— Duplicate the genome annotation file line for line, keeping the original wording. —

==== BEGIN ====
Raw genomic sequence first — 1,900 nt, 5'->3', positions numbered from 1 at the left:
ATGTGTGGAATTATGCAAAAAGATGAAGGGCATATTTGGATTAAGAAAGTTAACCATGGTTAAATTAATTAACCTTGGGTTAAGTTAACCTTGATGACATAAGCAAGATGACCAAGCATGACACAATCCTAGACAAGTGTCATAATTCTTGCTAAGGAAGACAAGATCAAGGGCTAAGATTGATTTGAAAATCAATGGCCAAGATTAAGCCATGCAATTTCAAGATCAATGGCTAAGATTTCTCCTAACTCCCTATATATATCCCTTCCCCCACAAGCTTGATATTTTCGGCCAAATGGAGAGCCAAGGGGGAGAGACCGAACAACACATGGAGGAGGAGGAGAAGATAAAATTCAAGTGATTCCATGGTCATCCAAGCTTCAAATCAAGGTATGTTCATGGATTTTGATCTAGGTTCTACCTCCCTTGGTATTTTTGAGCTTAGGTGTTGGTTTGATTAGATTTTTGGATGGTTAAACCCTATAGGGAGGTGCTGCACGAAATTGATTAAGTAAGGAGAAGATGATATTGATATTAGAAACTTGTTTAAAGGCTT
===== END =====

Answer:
Raw genomic sequence first — 1,900 nt, 5'->3', positions numbered from 1 at the left:
ATGTGTGGAATTATGCAAAAAGATGAAGGGCATATTTGGATTAAGAAAGTTAACCATGGTTAAATTAATTAACCTTGGGTTAAGTTAACCTTGATGACATAAGCAAGATGACCAAGCATGACACAATCCTAGACAAGTGTCATAATTCTTGCTAAGGAAGACAAGATCAAGGGCTAAGATTGATTTGAAAATCAATGGCCAAGATTAAGCCATGCAATTTCAAGATCAATGGCTAAGATTTCTCCTAACTCCCTATATATATCCCTTCCCCCACAAGCTTGATATTTTCGGCCAAATGGAGAGCCAAGGGGGAGAGACCGAACAACACATGGAGGAGGAGGAGAAGATAAAATTCAAGTGATTCCATGGTCATCCAAGCTTCAAATCAAGGTATGTTCATGGATTTTGATCTAGGTTCTACCTCCCTTGGTATTTTTGAGCTTAGGTGTTGGTTTGATTAGATTTTTGGATGGTTAAACCCTATAGGGAGGTGCTGCACGAAATTGATTAAGTAAGGAGAAGATGATATTGATATTAGAAACTTGTTTAAAGGCTT